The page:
I don’t think it’s too early to give a shoutout to our new President for seizing the initiative on important issues that he stressed in his campaign. He started off with a dizzying flourish of Executive Orders, which are cited here.
He’s working tirelessly and smartly to demonstrate to the Republicans in Congress how popular his $1.9 trillion Covid assistance package is by going directly to the people.
He’s met with mayors and governors who are desperate for help from the federal government. Tuesday night, he went to Milwaukee, Wisconsin, for his first town hall as President, answering questions from the public in great detail.
Some polls are now showing that 75% of the public support this bill.
His rapid declaration of emergency for Texas, hit so hard by storms, won the immediate thanks of its highly partisan Republican governor, Greg Abbott, who just happens to be suing the Biden administration over climate issues (and has badly managed the state in so many ways).
Remember when he said during the campaign that he’ll work just as hard for those who didn’t vote for him as he will for those who did? There’s a promise kept.
One would hope that it becomes more difficult to view Biden as a negative force when he’s helping you in a crisis, though I have little expectation that Abbott et al will change their approaches.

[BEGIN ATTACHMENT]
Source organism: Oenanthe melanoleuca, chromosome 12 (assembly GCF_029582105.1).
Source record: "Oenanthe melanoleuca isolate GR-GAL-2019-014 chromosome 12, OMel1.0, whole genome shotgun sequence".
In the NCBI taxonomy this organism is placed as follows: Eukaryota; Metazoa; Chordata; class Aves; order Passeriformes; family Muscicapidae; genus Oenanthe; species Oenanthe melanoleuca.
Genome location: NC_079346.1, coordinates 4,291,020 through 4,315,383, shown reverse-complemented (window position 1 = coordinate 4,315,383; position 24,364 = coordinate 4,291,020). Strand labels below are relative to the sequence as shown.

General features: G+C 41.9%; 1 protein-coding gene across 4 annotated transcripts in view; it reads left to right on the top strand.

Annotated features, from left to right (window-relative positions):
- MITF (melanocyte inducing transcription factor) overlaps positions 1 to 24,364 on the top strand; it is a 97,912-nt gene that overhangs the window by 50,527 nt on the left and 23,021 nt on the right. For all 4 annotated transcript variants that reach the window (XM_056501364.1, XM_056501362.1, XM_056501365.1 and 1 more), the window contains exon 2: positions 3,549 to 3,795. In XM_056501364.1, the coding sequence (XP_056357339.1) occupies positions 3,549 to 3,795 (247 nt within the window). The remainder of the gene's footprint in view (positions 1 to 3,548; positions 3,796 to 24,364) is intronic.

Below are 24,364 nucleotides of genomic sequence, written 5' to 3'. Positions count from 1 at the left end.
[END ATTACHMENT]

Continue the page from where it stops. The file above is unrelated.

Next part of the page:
There have also been some substantive demonstrations of the return to integrity and decency in government—such a welcome and refreshing aspect of the new administration. Here are a couple of examples.
INDEPENDENCE OF THE DEPARTMENT OF JUSTICE
What he said (in introducing his nominees):
“I want to be clear to those who lead this department who you will serve: You won’t work for me. You are not the president’s or vice president’s lawyer. Your loyalty is not to me: it’s to the law, the Constitution, the people of this nation.”
What he did:
It is the President’s prerogative to fire all US attorneys; it’s not unusual for newly elected Presidents to want to place their own choices in these important positions.
And it is certainly understandable, even essential, that he do so, in view of the questionable legal, ethical, and hyperpartisan backgrounds of most of the people placed by his predecessor.
But our new President didn’t fire all the US attorneys. He left in place the federal prosecutor whom Trump had hired to investigate Hunter Biden, the President’s son.
Similarly, he is not interfering with the ongoing scrutiny of the FBI’s investigation of his predecessor’s campaign in 2016—when Biden was still the VP.
It’s hard to imagine that both investigations by Trump’s team were anything other than politically motivated. Thus, I find Biden’s refusal to end them extremely impressive.
And so does Glenn Kirschner, a former assistant US attorney whom I have cited before. Kirschner has a series of commentaries under the rubric “Justice Matters.”
In a recent podcast, Kirschner confirmed that it was a good thing that Biden had asked for nearly all of the US attorneys’ resignations because Trump and Bill Barr “were not known for picking the best and the brightest and the most honest and ethical and law abiding US attorneys; you know, people who fought to do favors for Roger Stone and Mike Flynn and others.”
Kirschner then described what he called the “inspirational part”:
“And Joe Biden, our president, said ‘I will not interfere with these two investigations by removing those two US attorneys. I don’t even want to give the appearance of interference in those two investigations, so those US attorneys will be allowed to continue.’“